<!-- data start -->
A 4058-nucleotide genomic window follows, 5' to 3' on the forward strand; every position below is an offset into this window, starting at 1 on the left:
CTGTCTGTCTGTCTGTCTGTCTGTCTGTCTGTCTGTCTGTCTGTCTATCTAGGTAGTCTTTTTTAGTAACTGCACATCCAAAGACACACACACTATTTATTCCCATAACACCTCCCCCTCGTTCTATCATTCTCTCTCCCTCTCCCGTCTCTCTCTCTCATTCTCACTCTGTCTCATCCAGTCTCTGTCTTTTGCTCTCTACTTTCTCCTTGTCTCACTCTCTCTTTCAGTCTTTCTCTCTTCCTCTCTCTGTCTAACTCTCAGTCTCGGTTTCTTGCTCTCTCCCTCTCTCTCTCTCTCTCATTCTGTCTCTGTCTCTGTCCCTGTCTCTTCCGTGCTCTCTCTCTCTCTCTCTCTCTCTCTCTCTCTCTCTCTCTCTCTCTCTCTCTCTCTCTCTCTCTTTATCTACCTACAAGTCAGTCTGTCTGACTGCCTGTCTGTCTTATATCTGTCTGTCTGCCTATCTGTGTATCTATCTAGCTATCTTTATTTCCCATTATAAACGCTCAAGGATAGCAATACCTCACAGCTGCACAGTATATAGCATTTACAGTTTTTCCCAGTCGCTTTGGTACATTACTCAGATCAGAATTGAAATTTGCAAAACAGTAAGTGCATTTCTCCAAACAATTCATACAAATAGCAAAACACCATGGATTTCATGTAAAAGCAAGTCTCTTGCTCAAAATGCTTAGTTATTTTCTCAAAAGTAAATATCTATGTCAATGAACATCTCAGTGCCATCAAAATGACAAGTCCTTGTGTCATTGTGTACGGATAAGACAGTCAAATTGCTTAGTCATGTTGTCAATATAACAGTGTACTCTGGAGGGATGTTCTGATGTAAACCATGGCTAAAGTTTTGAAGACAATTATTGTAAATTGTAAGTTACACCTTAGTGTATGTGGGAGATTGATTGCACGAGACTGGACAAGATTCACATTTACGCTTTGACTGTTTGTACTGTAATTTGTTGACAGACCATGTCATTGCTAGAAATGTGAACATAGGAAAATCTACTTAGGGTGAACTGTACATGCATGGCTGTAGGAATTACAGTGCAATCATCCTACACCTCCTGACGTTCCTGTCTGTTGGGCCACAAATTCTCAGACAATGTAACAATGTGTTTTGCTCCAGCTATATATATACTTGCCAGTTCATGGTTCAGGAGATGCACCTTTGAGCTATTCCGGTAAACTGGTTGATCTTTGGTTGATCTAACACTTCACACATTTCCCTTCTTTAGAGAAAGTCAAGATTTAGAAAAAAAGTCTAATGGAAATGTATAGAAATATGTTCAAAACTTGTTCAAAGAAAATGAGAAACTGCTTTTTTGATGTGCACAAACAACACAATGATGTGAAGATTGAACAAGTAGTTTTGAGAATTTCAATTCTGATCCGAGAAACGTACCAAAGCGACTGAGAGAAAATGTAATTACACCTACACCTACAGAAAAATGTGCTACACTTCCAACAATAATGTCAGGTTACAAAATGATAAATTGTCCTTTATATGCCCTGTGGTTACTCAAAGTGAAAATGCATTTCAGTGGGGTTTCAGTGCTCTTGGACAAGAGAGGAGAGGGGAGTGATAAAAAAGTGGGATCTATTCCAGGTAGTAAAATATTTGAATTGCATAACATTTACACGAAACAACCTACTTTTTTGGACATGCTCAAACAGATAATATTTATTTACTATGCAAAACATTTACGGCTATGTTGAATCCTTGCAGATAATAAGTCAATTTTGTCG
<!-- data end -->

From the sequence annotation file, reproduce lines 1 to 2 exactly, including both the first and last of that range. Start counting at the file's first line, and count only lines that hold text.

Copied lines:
A 4058-nucleotide genomic window follows, 5' to 3' on the forward strand; every position below is an offset into this window, starting at 1 on the left:
CTGTCTGTCTGTCTGTCTGTCTGTCTGTCTGTCTGTCTGTCTGTCTATCTAGGTAGTCTTTTTTAGTAACTGCACATCCAAAGACACACACACTATTTATTCCCATAACACCTCCCCCTCGTTCTATCATTCTCTCTCCCTCTCCCGTCTCTCTCTCTCATTCTCACTCTGTCTCATCCAGTCTCTGTCTTTTGCTCTCTACTTTCTCCTTGTCTCACTCTCTCTTTCAGTCTTTCTCTCTTCCTCTCTCTGTCTAACTCTCAGTCTCGGTTTCTTGCTCTCTCCCTCTCTCTCTCTCTCTCATTCTGTCTCTGTCTCTGTCCCTGTCTCTTCCGTGCTCTCTCTCTCTCTCTCTCTCTCTCTCTCTCTCTCTCTCTCTCTCTCTCTCTCTCTCTCTCTCTTTATCTACCTACAAGTCAGTCTGTCTGACTGCCTGTCTGTCTTATATCTGTCTGTCTGCCTATCTGTGTATCTATCTAGCTATCTTTATTTCCCATTATAAACGCTCAAGGATAGCAATACCTCACAGCTGCACAGTATATAGCATTTACAGTTTTTCCCAGTCGCTTTGGTACATTACTCAGATCAGAATTGAAATTTGCAAAACAGTAAGTGCATTTCTCCAAACAATTCATACAAATAGCAAAACACCATGGATTTCATGTAAAAGCAAGTCTCTTGCTCAAAATGCTTAGTTATTTTCTCAAAAGTAAATATCTATGTCAATGAACATCTCAGTGCCATCAAAATGACAAGTCCTTGTGTCATTGTGTACGGATAAGACAGTCAAATTGCTTAGTCATGTTGTCAATATAACAGTGTACTCTGGAGGGATGTTCTGATGTAAACCATGGCTAAAGTTTTGAAGACAATTATTGTAAATTGTAAGTTACACCTTAGTGTATGTGGGAGATTGATTGCACGAGACTGGACAAGATTCACATTTACGCTTTGACTGTTTGTACTGTAATTTGTTGACAGACCATGTCATTGCTAGAAATGTGAACATAGGAAAATCTACTTAGGGTGAACTGTACATGCATGGCTGTAGGAATTACAGTGCAATCATCCTACACCTCCTGACGTTCCTGTCTGTTGGGCCACAAATTCTCAGACAATGTAACAATGTGTTTTGCTCCAGCTATATATATACTTGCCAGTTCATGGTTCAGGAGATGCACCTTTGAGCTATTCCGGTAAACTGGTTGATCTTTGGTTGATCTAACACTTCACACATTTCCCTTCTTTAGAGAAAGTCAAGATTTAGAAAAAAAGTCTAATGGAAATGTATAGAAATATGTTCAAAACTTGTTCAAAGAAAATGAGAAACTGCTTTTTTGATGTGCACAAACAACACAATGATGTGAAGATTGAACAAGTAGTTTTGAGAATTTCAATTCTGATCCGAGAAACGTACCAAAGCGACTGAGAGAAAATGTAATTACACCTACACCTACAGAAAAATGTGCTACACTTCCAACAATAATGTCAGGTTACAAAATGATAAATTGTCCTTTATATGCCCTGTGGTTACTCAAAGTGAAAATGCATTTCAGTGGGGTTTCAGTGCTCTTGGACAAGAGAGGAGAGGGGAGTGATAAAAAAGTGGGATCTATTCCAGGTAGTAAAATATTTGAATTGCATAACATTTACACGAAACAACCTACTTTTTTGGACATGCTCAAACAGATAATATTTATTTACTATGCAAAACATTTACGGCTATGTTGAATCCTTGCAGATAATAAGTCAATTTTGTCG